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This profile was last updated on 11/11/13  and contains information from public web pages.

Ms. Martha Cothren

Wrong Martha Cothren?

Social Studies School Teacher

Local Address: Little Rock, Arkansas, United States
Robinson High School
 
Background

Employment History

  • Teacher
    Joe T. Robinson High School
200 Total References
Web References
Canadian Veterans: Stories We Remember - News and Events
www.spiritofcanada.com, 11 Nov 2013 [cached]
Back in September, on the first day of school, Martha Cothren, a social studies school teacher at Robinson High School , did something not to be forgotten. On the first day of school, with the permission of the school superintendent, the principal and the building supervisor, she removed all of the desks out of her classroom.
...
By early afternoon television news crews had started gathering in Ms.Cothren's classroom to report about this crazy teacher who had taken all the desks out of her room.
The final period of the day came and as the puzzled students found seats on the floor of the deskless classroom, Martha Cothren said, 'Throughout the day no one has been able to tell me just what he/she has done to earn the right to sit at the desks that are ordinarily found in this classroom. Now I am going to tell you.'
At this point, Martha Cothren went over to the door of her classroom and opened it.
Twenty-seven (27) War Veterans, all in uniforms, walked into that classroom, each one carrying a school desk. The Vets began placing the school desks in rows, and then they would walk over and stand alongside the wall... By the time the last soldier had set the final desk in place those kids started to understand, perhaps for the first time in their lives, just how the right to sit at those desks had been earned..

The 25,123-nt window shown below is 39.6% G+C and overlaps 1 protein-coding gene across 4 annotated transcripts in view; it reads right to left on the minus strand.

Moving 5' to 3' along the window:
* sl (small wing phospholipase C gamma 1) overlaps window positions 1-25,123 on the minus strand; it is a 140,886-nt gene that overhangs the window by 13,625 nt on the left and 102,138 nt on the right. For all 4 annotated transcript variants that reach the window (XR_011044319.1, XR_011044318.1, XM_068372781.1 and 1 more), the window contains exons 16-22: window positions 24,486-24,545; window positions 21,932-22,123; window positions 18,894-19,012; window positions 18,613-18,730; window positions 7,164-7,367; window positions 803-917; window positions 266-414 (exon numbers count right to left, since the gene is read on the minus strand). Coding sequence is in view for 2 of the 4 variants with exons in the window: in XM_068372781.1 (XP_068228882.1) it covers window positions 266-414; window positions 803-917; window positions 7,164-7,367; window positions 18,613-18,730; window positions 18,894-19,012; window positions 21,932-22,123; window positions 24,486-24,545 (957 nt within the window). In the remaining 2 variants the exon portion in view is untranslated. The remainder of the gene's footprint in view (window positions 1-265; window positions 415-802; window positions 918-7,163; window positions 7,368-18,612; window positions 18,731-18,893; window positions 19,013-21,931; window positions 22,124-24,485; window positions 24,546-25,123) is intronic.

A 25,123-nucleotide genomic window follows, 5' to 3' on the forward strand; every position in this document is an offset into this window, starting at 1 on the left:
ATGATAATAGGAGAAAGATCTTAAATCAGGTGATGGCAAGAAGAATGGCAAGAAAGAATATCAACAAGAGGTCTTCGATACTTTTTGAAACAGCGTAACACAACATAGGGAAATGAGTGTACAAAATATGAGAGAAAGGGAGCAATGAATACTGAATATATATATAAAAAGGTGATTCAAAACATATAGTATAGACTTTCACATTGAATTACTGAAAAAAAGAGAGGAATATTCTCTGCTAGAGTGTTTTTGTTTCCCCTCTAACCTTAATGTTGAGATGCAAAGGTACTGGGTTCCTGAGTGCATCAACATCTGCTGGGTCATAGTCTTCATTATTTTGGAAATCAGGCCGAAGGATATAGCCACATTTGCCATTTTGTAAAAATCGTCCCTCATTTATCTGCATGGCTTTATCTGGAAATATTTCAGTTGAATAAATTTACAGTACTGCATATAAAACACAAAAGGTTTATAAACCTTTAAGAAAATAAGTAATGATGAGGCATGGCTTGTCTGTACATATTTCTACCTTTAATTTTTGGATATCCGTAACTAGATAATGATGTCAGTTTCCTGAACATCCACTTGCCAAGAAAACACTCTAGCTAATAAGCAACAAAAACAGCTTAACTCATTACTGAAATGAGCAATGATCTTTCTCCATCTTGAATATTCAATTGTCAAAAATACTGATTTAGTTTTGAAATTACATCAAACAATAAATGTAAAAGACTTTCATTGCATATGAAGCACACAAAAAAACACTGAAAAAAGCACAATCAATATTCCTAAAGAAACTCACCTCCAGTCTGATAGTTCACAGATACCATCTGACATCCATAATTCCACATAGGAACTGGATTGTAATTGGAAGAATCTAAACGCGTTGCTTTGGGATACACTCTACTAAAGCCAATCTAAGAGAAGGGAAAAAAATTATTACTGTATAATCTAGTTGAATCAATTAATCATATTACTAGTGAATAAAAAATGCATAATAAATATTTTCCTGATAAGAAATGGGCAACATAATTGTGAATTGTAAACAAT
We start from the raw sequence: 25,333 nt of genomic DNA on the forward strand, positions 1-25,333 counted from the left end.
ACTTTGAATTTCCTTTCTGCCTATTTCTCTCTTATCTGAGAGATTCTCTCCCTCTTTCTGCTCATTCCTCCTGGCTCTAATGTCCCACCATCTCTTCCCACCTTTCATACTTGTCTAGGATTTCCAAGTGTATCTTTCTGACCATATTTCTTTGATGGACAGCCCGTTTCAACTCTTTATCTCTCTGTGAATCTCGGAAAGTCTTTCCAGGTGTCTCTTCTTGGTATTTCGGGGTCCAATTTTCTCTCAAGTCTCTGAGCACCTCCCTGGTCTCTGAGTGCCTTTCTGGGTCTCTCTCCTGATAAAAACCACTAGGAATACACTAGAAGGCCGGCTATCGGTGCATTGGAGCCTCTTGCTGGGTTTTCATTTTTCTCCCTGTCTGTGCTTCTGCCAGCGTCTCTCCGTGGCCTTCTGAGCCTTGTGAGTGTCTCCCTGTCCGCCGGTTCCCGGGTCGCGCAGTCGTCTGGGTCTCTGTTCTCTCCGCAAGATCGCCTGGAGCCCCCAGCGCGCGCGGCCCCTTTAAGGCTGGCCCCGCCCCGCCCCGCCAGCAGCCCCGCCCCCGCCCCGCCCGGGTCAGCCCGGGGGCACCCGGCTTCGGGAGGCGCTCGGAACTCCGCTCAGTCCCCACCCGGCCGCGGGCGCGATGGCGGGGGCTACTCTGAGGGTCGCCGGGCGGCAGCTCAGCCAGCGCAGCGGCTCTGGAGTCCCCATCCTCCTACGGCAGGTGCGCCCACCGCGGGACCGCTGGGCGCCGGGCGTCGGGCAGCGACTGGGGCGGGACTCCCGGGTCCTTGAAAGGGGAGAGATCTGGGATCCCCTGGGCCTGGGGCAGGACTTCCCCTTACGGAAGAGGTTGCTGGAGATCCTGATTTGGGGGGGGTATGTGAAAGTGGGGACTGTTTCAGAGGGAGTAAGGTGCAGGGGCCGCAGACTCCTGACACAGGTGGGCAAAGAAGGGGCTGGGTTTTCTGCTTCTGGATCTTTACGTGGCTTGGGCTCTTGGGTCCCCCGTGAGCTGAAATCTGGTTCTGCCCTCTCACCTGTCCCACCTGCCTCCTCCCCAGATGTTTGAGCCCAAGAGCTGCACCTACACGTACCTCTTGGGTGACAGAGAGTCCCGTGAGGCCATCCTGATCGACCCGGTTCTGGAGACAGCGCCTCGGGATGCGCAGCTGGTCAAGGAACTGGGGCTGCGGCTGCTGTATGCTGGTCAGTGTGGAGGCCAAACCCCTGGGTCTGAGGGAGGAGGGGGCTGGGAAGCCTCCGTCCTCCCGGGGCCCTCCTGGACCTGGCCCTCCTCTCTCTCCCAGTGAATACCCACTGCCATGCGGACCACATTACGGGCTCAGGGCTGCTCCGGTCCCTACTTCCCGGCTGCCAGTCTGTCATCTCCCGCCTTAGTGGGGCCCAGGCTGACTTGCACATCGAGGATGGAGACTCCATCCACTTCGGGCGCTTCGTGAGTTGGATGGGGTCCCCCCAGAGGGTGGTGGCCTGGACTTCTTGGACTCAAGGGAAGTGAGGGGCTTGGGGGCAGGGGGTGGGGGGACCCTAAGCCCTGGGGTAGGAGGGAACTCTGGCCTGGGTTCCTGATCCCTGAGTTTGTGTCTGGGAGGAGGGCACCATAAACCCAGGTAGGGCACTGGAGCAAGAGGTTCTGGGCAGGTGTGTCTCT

Martha said, 'You didn't earn the right to sit at these desks.
In September of 2005, on the ...
www.tnonline.com, 9 Nov 2013 [cached]
In September of 2005, on the first day of school, Martha Cothren, a history teacher at Robinson High School in Little Rock, Arkansas did something not to be forgotten.
On the first day of school, with the permission of the school superintendent, the principal and the building supervisor, she removed all of the desks in her classroom.
When the first period kids entered the room they discovered that there were no desks.
"Ms. Cothren, where are our desks? came the question.
She replied, "You can't have a desk until you tell me how you earn the right to sit at a desk."
...
Martha Cothren said, "Throughout the day, no one has been able to tell me just what he or she has done to earn the right to sit at the desks that are ordinarily found in this classroom. Now I am going to tell you."
At this point, Martha Cothren went over to the door of her classroom and opened it. Twenty-seven (27) U.S. veterans, all in uniform, walked into that classroom, each one carrying a school desk. The Vets began placing the school desks in rows, and then they walked over and stood alongside the wall. By the time the last soldier had set the final desk in place those kids started to understand, perhaps for the first time in their lives, just how the right to sit at those desks had been earned.
Martha said, "You didn't earn the right to sit at these desks.
...
Martha Cothren was awarded the Veterans of Foreign Wars Teacher of the Year for the State of Arkansas in 2006. She is the daughter of a World War II POW.
I applaud Martha Cothren for getting a message across to her students in a way they'll never forget. And as wonderful a teacher as she is, there are many others who have taken up the challenge to help our children understand the importance of our veterans.
On the first day of school ...
www.iqpc.net [cached]
On the first day of school in 2005, Martha Cothren, a teacher at Joe T. Robinson High School in Little Rock, was determined that her students would not take their education or their privilege as Americans for granted.With the principal's permission, she removed all the desks from her classroom.The students entered the empty room and asked, "Mrs.Cothren, where are our desks?""You get a desk when you tell me how you earn it," she replied.
"Making good grades?"asked one student.
"You ought to make good grades, but that won't get you a desk," Martha responded.
"I guess we have to behave," offered another.
"You WILL behave in my class," Mrs. Cothren retorted, "but that won't get you a desk either."
No one in first period guessed right.Same for second period.
By lunch, the buzz was all over campus...Mrs. Cothren had flipped out ....wouldn't let her students have a desk.Kids had used their cell phones and called their parents.
By early afternoon, all 4 of the local network TV affiliates had camera crews at the school to report on the teacher who wouldn't let her students have a desk unless they could tell her how they earned it.By the final period, no one had guessed correctly.